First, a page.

How to Avoid Deportation by Withdrawing a Plea

Buyer’s Remorse is a very real phenomenon in criminal cases.  It’s difficult for judges and defense attorneys to think of all the ways in which a criminal case can impact a person’s life.  Who would think that an apartment application would be denied based upon a misdemeanor?  Sadly, it happens.  Today, we’re going to look avoiding deportations that are caused by a plea in a criminal case.  For some people, undoing a plea will pull them right out of deportation proceedings, so let’s take a look at how this works.   flags

[Shameless plug] I have filed my share of Motions to Withdraw Plea based upon the fact that a previous lawyer never informed their client of the fact that they would be deported once the Federal government discovered the plea.  Sometimes, these motions are called 3.850 Ineffective Assistance of Counsel claims, and these big legal words can be summarized as follows;  “Judge, please let me withdraw my plea because my lawyer never told me I would be deported as a result of this plea”. Other times, these claims are just a simple Motions to Withdraw Plea.  When the defense attorney fails mention the potential immigration consequences of a plea, the client may be entitled to withdraw the plea, but several other factors must be present to pull this off.  By “several”, I mean six or seven, so you’ll really have to be interested in this topic to get through every one of them.  Enjoy.

First, the court is going to look at what warnings (if any) were given to the defendant in court.  Was the defendant told he “may” be deported if he enters a plea?  Was he told he “would” be deported?  Or, was he told nothing at all?  If the judge’s warning was wishy washy—like you “could” be deported—then the analysis continues (See Padilla v. Kentucky, 559 U.S. 356 (2010), and Cano v. State, 112 So. 3d 646 (Fla. 4th DCA 2013).

Second, the court is going to examine the basis of the deportation.  Is the plea at issue the sole basis for deportation?  If so, the analysis continues.  If there are other grounds for deportation, the motion will be denied.  Third, did the law at the time of the plea subject the defendant to automatic deportation?  Fourth, did the immigration statute at the time make this “automatic deportation” clear to the defendant?  As a practical matter, I’m not sure how this factor is proven, but it’s considered a “factor”, so I’ve got to mention it.

Fifth, there must be a showing that the attorney failed to tell the defendant about the immigration consequences of the plea.  Some defense attorneys have their clients sign deportation consequences forms to keep in the file, just in case this issue comes up. Orange County and Osceola County have this issued spelled out on their plea forms, and the section requires the defendant’s initials.  It’s tough to enter a plea in Orange or Osceola County without proper notice as to the immigration consequences of the plea.

The sixth factor is an easy one.  It requires the defendant to tell the court that they would not have entered the plea had their attorney advised them of the immigration consequences.  Of course, the problem here is all the urban legend surrounding deportation.  I can’t tell you how many clients “know friends with worse charges” that have not been deported.  Because my friend’s friend’s girlfriend got away with, I will too, right?  Yes, this is horrible logic, but there’s an ounce of truth to it, and that’s all the evidence some folks need.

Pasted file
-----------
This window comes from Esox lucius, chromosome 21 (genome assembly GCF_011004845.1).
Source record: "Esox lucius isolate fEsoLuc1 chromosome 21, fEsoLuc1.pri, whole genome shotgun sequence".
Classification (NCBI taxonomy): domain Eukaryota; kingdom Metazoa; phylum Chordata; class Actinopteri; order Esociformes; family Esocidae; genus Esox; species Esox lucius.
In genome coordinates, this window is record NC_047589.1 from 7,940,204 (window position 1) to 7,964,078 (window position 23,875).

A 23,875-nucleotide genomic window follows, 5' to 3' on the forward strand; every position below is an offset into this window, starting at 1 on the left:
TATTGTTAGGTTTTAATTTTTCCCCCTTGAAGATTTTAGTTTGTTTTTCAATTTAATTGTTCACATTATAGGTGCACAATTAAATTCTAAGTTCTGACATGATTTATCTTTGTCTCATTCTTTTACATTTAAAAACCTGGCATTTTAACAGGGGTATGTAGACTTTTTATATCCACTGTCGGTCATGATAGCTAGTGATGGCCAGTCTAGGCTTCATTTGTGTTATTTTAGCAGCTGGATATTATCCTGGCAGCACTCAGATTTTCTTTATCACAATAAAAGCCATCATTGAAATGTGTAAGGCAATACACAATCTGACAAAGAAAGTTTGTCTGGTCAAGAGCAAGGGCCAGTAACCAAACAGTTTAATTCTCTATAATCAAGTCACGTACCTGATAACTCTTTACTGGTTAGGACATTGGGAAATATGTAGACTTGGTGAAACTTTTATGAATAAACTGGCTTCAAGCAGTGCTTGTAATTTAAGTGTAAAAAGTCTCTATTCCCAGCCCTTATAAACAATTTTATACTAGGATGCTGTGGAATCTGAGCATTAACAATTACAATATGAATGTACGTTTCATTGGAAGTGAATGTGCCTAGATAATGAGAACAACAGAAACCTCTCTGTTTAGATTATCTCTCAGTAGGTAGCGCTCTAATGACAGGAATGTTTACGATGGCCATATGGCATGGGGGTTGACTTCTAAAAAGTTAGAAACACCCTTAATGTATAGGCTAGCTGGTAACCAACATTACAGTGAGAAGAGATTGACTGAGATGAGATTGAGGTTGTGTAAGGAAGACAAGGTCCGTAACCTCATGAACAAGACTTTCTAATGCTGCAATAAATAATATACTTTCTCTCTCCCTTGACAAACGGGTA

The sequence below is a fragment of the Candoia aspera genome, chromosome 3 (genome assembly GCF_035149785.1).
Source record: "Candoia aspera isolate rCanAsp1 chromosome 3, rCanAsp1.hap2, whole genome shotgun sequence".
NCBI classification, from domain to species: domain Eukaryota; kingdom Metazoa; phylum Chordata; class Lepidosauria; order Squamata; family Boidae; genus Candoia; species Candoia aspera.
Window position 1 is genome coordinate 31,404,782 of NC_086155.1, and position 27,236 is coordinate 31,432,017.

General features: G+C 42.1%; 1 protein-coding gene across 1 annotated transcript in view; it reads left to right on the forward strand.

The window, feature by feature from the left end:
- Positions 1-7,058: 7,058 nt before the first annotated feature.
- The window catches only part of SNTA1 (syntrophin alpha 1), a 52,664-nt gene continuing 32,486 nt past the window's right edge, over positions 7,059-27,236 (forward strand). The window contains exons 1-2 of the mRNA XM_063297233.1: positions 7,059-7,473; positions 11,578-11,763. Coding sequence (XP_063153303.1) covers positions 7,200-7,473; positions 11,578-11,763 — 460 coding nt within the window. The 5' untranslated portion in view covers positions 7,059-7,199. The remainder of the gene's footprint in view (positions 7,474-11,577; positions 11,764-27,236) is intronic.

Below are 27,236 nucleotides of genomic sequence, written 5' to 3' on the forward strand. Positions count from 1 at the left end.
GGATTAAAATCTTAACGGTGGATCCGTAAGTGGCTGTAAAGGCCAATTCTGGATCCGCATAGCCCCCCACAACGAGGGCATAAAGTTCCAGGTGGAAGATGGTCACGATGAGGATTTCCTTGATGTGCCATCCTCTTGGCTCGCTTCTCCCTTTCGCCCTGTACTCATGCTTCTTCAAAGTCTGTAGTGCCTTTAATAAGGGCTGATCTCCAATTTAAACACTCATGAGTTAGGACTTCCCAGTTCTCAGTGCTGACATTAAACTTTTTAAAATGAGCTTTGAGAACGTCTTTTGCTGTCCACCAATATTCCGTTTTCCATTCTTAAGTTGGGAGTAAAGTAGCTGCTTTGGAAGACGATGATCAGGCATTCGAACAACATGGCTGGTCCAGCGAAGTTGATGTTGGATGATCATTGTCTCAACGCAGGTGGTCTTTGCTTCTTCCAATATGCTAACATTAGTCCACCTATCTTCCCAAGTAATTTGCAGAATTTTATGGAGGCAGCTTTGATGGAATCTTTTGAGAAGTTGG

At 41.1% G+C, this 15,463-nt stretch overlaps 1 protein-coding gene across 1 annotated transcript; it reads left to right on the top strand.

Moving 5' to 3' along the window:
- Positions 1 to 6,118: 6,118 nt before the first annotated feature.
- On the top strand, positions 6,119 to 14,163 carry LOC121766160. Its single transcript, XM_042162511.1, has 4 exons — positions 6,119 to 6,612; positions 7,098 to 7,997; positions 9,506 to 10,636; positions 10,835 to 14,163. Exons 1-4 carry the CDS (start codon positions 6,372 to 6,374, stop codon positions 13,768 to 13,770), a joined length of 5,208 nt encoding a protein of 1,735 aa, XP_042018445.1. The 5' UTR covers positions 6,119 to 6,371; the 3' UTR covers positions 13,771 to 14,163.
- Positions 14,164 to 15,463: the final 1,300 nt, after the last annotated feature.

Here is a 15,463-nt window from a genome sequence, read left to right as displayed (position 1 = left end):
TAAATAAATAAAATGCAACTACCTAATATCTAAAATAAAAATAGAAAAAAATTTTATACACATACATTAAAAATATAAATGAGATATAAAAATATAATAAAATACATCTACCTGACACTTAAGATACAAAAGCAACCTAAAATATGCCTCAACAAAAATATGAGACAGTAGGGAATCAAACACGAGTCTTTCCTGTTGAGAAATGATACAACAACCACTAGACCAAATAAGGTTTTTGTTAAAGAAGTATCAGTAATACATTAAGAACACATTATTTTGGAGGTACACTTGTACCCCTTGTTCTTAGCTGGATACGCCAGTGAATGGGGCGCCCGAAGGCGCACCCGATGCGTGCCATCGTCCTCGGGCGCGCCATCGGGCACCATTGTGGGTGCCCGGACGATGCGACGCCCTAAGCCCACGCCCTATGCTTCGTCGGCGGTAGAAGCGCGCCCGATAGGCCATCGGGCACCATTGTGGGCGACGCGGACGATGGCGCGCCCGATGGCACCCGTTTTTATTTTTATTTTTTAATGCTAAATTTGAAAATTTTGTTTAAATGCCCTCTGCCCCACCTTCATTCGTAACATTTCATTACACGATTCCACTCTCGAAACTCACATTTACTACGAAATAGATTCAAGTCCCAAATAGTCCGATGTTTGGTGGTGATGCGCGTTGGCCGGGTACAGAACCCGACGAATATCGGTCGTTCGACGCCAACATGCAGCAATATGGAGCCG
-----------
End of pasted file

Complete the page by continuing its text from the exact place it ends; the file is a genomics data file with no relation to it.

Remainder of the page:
Finally, the key factor is that the defendant must prove that he was legally in the country at the time of the plea (yes, this factor is a close relative to the second factor, but redundancy is pretty common in the legal system, and the more factors a judge can come up with, the smarter they appear, or so I’ve heard).  To see how this final factor breaks down in real life, let’s examine the recent case of Yanez v. State, 2015 Fla. App. LEXIS 5596 (Fla. 2nd DCA 2015).  Yanez was on her way to being deported, in part, because she was “an alien who [had] committed a crime involving moral turpitude for which a sentence of more than one year may be imposed.” Id. The form of her motion was an ineffective assistance of counsel claim (Fl. Rule of Crim. Pro. 3.850) alleging that her attorney did not warn her about the deportation consequences of her plea on a felony public assistance fraud case.  I’m not quite sure what Yanez expected here, being in the country illegally, and committing public assistance fraud.  Ripping off the government sounds like a good way to get a free plane ride home.  Anyway, to show that her counsel was ineffective, Yanez was required to prove two things, (1) that her attorney’s services were deficient, and most importantly (2) “that the deficient performance prejudiced the defense.” Id.

Now, how do you prove prejudice if you’re already subject to deportation?  You can’t.  The court denied Yanez’ motion, reasoning that, “[w]hen she entered the plea, Ms. Yanez knew that she was in this country unlawfully and that there was a possibility that she would be deported. . . .Accordingly, we conclude that because Ms. Yanez was in this country unlawfully and was subject to removal on that basis alone, she cannot establish that she was prejudiced by her counsel’s failure to advise her that she was subject to deportation.” Id.